PA9442D is another Scania – one which still has its logos on, but covered up in white paper. Methinks this bus is the mysterious extra spare Scania that the bus uncles speak of – aside from the three active spares, there was always been a fourth Scania that remained NUS-equipped which I haven’t able to account for. Presumably it was this one, with its unscraped logos and Wi-Fi stickers! Later in 2019, this bus went to Sentosa as well.
ComfortDelGro also deployed some of their newest luxury coaches on this shuttle. Their newest first-hand acquisitions are a fleet of Volvo coaches with Malaysian TruckQuip bodies, with a very striking design.
CB7992U is a Euro 5 Volvo B7R, with the rear door at the back of the body. It is seen here passing by the RC4 bus stop.
The newer Euro 6 B8Rs are represented here by PC7690G, passing by my home – Cinnamon College. Apparently, the B8Rs can be distinguished from their slightly older cousins by their rear door – which is in the middle of the bus instead.
In 2017, competing charter bus company AZ Bus purchased a new fleet of high-end buses as well, from China instead. The buses they chose were Higer KLQ6128K model buses from Suzhou, also equipped with comfortable interiors and quiet engines. Developed together with Scania taking inspiration from their Touring model, they could almost give the Volvos a run for their money…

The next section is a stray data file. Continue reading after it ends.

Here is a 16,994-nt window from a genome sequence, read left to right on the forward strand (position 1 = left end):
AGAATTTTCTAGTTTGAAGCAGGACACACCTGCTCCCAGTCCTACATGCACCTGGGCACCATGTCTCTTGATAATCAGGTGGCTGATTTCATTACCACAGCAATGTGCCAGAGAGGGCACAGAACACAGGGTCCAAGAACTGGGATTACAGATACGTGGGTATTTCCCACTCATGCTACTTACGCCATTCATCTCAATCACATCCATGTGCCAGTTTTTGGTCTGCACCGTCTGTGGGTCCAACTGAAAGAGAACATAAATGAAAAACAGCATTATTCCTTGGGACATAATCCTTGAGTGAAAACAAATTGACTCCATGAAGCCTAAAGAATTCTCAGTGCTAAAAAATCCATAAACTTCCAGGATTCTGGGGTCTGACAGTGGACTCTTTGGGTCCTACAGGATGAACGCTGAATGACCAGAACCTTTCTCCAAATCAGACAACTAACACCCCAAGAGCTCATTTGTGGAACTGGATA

This rivalry did not last long, as ComfortDelGro bought out AZ Bus in 2018. So we had a chance to see these Higers plying the roads together with the Volvos, in the same colours.
Speaking of ex-AZ Chinese buses, here’s a lone Yutong ZK6122HE9 flying past Cinnamon tailed by an ISB. This model has quite a solid appearance for a Chinese bus. Pity about the non-original hubcaps.
And finally, here’s a Scania K230IB coach which remained in AZ Bus colours during the open day. Hopefully they’ll get around to repainting the number plate when they repaint the rest of the bus.
I began the day by snapping buses outside my RC at Cinnamon. I actually woke up early to catch the two training buses (to teach the ISB captains about driving the Kent Ridge route, the two senior bus captains crammed everybody into their buses and went one round on the route).
I even sat on the bench outside Cinnamon eating my packed breakfast, waiting for the buses to avoid missing them. But then someone I knew came over to talk to me. In the midst of our conversation, the two buses roared past.
Nevertheless, around 9am the actual operations began and the familiar-sounding Volvo buses were unleashed onto the roads of UTown.
Many of our ISB captain uncles were very intrigued to find out about the bus stops hidden inside UTown. They mostly agreed that it would be quite complicated to run a bus service around UTown, and that it would be noisy for us living so close to the road.
The uncles do, however, now have a newfound pity for those of us living in the RCs, who have to walk quite a distance to the Town Plaza bus stop. Many of them, having seen me snapping their buses from the roadside, asked me how on earth we manage to rush for classes from our rooms!
I guess this opportunity for the bus captains to understand student life is a welcome one. Rather fitting, then, that it should have occurred on Open Day!